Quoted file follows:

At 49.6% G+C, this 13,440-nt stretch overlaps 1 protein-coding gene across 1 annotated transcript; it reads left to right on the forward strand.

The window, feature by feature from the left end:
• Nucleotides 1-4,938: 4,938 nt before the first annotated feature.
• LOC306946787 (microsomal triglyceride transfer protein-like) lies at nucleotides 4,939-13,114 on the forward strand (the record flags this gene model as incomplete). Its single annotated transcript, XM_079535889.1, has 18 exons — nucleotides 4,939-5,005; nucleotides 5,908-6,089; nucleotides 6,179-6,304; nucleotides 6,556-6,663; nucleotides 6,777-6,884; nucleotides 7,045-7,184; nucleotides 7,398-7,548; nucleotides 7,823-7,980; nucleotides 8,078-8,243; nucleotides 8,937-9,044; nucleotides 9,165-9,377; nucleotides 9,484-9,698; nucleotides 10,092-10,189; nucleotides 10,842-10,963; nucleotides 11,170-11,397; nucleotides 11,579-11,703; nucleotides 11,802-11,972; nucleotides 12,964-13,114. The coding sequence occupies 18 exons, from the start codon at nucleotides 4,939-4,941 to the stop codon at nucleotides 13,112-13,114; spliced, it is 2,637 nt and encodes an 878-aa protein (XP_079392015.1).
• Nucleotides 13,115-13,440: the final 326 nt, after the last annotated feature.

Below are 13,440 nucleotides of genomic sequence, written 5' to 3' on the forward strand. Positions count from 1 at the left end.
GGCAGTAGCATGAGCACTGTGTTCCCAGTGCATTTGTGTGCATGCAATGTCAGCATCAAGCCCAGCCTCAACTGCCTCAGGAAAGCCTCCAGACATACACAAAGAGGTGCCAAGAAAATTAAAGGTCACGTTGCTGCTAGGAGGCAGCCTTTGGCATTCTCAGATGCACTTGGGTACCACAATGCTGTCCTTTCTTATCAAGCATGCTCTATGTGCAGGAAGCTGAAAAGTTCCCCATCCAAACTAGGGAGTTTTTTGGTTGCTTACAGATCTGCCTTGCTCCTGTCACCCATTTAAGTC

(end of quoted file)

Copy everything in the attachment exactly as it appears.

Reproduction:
At 49.6% G+C, this 13,440-nt stretch overlaps 1 protein-coding gene across 1 annotated transcript; it reads left to right on the forward strand.

The window, feature by feature from the left end:
• Nucleotides 1-4,938: 4,938 nt before the first annotated feature.
• LOC306946787 (microsomal triglyceride transfer protein-like) lies at nucleotides 4,939-13,114 on the forward strand (the record flags this gene model as incomplete). Its single annotated transcript, XM_079535889.1, has 18 exons — nucleotides 4,939-5,005; nucleotides 5,908-6,089; nucleotides 6,179-6,304; nucleotides 6,556-6,663; nucleotides 6,777-6,884; nucleotides 7,045-7,184; nucleotides 7,398-7,548; nucleotides 7,823-7,980; nucleotides 8,078-8,243; nucleotides 8,937-9,044; nucleotides 9,165-9,377; nucleotides 9,484-9,698; nucleotides 10,092-10,189; nucleotides 10,842-10,963; nucleotides 11,170-11,397; nucleotides 11,579-11,703; nucleotides 11,802-11,972; nucleotides 12,964-13,114. The coding sequence occupies 18 exons, from the start codon at nucleotides 4,939-4,941 to the stop codon at nucleotides 13,112-13,114; spliced, it is 2,637 nt and encodes an 878-aa protein (XP_079392015.1).
• Nucleotides 13,115-13,440: the final 326 nt, after the last annotated feature.

Below are 13,440 nucleotides of genomic sequence, written 5' to 3' on the forward strand. Positions count from 1 at the left end.
GGCAGTAGCATGAGCACTGTGTTCCCAGTGCATTTGTGTGCATGCAATGTCAGCATCAAGCCCAGCCTCAACTGCCTCAGGAAAGCCTCCAGACATACACAAAGAGGTGCCAAGAAAATTAAAGGTCACGTTGCTGCTAGGAGGCAGCCTTTGGCATTCTCAGATGCACTTGGGTACCACAATGCTGTCCTTTCTTATCAAGCATGCTCTATGTGCAGGAAGCTGAAAAGTTCCCCATCCAAACTAGGGAGTTTTTTGGTTGCTTACAGATCTGCCTTGCTCCTGTCACCCATTTAAGTC